"Breaking Bad" is in blue heaven.
The AMC series -- about a chemistry teacher-turned-drug lord who rides powerful methamphetamine called "Blue" to wealth and pain -- concluded its triumphant run last year as one of the most-lauded TV series of all time: the story of "Mr. Chips turning into Scarface," as creator Vince Gilligan liked to describe it. On Monday, the show received one more set of honors: a slew of nods at the 66th Primetime Emmy Awards, including the Emmy for outstanding drama series.
The show won six Emmys total, second only to "Sherlock: His Last Vow's" seven among all programs.
There was some tough competition this year, notably from "True Detective," the moody HBO detective series starring Matthew McConaughey and Woody Harrelson.
Bryan Cranston won the lead actor Emmy for his performance as meth king Walter White, beating out the Oscar-winning McConaughey, who was the subject of laudatory and humorous remarks all night long.
"Even I thought about voting for Matthew," joked Cranston, and then turned serious.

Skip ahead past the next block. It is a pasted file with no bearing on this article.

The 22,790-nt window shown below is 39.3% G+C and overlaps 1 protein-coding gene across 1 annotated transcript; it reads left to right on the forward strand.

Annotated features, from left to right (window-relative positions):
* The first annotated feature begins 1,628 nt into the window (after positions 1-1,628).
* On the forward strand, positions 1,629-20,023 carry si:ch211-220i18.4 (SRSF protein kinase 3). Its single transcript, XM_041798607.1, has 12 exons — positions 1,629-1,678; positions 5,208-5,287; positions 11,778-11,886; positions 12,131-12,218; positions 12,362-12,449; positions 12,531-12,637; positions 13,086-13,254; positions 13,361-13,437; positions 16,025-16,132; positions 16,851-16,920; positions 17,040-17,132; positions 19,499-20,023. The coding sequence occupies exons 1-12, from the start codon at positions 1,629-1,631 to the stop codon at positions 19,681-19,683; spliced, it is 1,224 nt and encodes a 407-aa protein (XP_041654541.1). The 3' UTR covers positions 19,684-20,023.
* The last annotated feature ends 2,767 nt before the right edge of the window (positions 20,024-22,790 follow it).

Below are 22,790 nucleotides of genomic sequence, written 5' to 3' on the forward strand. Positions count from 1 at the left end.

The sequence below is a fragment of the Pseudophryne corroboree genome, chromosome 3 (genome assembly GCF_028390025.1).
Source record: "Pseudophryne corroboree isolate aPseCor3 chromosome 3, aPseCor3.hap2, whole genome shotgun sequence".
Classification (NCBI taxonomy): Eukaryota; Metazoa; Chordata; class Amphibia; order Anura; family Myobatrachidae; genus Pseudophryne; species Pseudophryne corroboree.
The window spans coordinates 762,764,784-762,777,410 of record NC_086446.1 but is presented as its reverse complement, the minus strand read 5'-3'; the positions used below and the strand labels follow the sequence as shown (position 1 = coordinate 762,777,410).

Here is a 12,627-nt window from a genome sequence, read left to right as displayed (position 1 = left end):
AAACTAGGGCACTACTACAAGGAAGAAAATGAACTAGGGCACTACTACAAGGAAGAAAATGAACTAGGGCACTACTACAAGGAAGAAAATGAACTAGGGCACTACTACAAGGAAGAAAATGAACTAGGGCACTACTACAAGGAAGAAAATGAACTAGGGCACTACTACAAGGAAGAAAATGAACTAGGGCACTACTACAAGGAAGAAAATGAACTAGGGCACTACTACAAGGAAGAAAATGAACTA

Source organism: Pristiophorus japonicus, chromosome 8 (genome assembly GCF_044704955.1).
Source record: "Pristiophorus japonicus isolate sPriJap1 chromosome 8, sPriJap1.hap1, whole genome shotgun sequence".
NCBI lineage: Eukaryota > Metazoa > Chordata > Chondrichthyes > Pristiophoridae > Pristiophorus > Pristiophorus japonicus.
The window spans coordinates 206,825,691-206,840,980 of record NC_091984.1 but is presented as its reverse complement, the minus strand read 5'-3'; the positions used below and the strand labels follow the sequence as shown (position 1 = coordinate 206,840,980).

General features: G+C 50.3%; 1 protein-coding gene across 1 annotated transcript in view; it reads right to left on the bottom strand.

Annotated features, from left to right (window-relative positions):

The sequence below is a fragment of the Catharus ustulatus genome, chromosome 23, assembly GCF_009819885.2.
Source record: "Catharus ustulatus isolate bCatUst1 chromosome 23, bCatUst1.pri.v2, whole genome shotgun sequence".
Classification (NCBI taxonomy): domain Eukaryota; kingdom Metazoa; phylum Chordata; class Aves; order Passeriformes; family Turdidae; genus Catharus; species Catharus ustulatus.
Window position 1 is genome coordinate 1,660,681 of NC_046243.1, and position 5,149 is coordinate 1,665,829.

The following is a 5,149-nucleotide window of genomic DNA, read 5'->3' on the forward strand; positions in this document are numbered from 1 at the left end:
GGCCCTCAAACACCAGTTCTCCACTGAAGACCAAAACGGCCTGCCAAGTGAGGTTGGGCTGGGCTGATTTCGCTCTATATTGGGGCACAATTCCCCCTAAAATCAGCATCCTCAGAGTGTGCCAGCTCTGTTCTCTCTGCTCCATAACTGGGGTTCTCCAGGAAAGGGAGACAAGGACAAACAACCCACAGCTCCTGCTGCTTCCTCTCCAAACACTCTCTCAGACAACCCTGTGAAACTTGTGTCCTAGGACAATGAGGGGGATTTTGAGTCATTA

"My own family nicknamed me Sneaky Pete," he said, noting he didn't expect he'd find his niche. And then he found acting.
He dedicated the Emmy to "all the Sneaky Petes of the world. ... Take a chance, take a risk. It's really worth it."
Aaron Paul got his third win for playing Jesse Pinkman, White's sometimes undependable right hand.
"I've learned so much, on screen and off," he said to Cranston, sitting in the audience.
And Anna Gunn won for outstanding supporting actress for her performance as White's wife. She also won last year.
Show writer Moira Walley-Beckett also won.
"Detective" wasn't completely shut out. It won four technical awards at the Creative Arts Emmys on August 16 and another one on the telecast, the latter for director Cary Joji Fukunaga.
"Breaking Bad's" win wasn't its first; it also won best drama last year. And many of Emmy's other winners may have seemed equally familiar.